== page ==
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Michie- "See You When We Get There"

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Michie- "See You When We Get There"

Anyone can teach, but only a few teachers can teach in a way that relates back to a child's life. That kind of teacher works for change in her classroom and community. Michie's article describes how one young black teacher, Liz Kirby, works for change in her classroom, because she strives to be that special teacher.

Kirby introduced the book Malcolm X to her students. She didn't try and lie to them that this was easy reading or cover up the fact that this book would require time, she was honest. Her honesty had struck the students to "get with the program". (p.41) Having connected with her students on the basic level that they had to read to pass the class, she then left the rest of the work to the book. She used the book to connect to their personal lives and their community. It wasn't just reading the book that Kirby wanted her students to accomplish, it was the deeper meaning.

"I really hope that in my teaching I can encourage kids to look at their lives and their roles differently. I want kids to feel- empowered is not the best word, but- connected to their lives and connected to their communities. I don't want them to feel like things kind of happen around them and there's nothing they can do about it. I want them to understand that each decision they make, like it or not, is a decision and it has an impact. And I want them to take responsibility for it." (pp.40-41)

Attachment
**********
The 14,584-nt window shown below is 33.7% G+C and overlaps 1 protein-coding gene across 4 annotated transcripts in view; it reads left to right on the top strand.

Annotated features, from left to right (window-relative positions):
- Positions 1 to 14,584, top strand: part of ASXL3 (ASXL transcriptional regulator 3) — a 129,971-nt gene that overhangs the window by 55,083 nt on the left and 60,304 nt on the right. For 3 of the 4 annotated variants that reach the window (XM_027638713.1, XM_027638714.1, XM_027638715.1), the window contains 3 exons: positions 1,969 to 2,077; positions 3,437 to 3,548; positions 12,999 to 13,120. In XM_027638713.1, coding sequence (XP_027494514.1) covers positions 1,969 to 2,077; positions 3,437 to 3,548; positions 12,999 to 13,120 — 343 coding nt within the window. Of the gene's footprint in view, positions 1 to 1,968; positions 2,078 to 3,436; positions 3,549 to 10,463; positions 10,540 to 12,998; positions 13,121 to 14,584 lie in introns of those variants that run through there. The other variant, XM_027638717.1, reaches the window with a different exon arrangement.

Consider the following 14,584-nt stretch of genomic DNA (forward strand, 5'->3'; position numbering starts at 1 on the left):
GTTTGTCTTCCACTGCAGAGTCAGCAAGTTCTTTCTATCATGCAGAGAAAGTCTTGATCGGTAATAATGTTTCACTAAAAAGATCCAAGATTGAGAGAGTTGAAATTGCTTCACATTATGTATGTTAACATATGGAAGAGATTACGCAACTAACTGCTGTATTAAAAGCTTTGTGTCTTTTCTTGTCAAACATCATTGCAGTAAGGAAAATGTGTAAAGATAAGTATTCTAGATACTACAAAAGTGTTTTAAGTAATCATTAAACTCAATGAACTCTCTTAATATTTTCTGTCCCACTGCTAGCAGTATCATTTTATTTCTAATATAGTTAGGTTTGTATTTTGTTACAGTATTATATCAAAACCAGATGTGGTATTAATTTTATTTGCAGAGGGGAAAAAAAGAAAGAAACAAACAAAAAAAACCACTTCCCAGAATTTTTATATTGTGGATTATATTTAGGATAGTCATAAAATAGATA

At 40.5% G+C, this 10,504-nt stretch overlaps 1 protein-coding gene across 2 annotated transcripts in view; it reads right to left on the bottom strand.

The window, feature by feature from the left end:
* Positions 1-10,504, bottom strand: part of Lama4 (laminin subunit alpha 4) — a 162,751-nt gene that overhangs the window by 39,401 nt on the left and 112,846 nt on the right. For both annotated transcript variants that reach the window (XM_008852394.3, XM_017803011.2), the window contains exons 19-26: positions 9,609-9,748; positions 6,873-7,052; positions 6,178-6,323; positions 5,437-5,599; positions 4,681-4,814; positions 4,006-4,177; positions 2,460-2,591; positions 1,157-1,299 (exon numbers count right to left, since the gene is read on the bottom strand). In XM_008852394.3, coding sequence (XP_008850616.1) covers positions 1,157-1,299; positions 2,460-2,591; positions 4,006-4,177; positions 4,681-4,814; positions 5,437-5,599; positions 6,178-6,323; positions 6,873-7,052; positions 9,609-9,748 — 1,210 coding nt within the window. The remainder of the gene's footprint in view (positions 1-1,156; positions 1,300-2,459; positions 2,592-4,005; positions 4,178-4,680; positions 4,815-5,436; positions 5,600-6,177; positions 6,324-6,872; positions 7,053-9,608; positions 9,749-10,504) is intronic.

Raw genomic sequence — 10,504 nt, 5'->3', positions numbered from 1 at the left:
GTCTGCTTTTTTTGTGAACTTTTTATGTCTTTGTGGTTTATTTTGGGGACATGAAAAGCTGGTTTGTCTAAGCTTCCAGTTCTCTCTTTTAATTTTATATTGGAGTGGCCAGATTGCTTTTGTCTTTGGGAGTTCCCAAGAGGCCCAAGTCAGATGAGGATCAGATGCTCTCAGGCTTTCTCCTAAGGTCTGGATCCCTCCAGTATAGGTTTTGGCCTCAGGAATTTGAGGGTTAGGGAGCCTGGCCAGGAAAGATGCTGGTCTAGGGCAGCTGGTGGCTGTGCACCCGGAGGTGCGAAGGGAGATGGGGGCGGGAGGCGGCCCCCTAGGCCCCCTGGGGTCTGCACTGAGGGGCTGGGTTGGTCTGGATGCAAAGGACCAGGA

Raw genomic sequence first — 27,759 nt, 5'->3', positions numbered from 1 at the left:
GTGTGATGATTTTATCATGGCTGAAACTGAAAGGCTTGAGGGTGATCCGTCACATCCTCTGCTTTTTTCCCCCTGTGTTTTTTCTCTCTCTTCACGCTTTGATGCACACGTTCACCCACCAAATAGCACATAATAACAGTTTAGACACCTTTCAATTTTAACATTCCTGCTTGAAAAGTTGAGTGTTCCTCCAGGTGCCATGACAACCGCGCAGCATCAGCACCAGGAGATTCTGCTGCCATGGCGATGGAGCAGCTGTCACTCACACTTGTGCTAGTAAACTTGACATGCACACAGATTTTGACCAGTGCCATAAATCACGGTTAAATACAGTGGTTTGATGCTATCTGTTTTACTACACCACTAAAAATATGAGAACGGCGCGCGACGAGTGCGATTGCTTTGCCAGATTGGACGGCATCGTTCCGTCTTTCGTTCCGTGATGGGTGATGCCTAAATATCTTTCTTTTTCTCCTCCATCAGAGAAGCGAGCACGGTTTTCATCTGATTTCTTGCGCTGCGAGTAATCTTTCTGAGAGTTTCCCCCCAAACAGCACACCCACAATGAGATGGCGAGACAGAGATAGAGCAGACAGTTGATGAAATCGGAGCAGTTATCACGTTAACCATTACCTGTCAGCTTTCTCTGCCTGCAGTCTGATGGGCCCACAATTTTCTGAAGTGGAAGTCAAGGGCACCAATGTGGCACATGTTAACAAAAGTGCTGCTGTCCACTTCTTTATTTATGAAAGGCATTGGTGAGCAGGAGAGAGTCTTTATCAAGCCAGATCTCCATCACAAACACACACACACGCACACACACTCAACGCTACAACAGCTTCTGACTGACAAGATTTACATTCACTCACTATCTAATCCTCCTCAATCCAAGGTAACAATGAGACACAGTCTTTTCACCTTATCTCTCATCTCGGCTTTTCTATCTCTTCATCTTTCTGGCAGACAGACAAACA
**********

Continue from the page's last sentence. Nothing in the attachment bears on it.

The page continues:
I think connecting the students to their own personal lives and community is an important thing. A teacher should incorporate their lessons to help students figure out who they are, and what they need to become as much as possible. Without learning about themselves or their community, a student can't connect everything together and open up opportunities to their future.

"I want them to be able to remember something we read or talked about. It will make them think twice about wearing violet contacts or making a black joke." (p.42)

Connecting your lesson to a students community and incorporating a book that relates to them as a growing young adult will have more of an impact than a book or lesson that does not.

Not every student wants to learn about the Le Dynasty, the Egyptian Pyramids or read Malcolm X and may ask you, "Why do we have to learn this? This won't benefit me in the long run." That's when you know as an instructor, you have failed to make that connection to their environment as well as the teacher has neglected to have their students make that connection between the subject matter and the student's own lives. That's when you make those hard lessons such as the Le Dynasty, Egyptian Pyramids or reading Malcolm X more interesting because they care to learn about it. When you establish a care for what you are learning, you will get more of a positive reaction out of your students.




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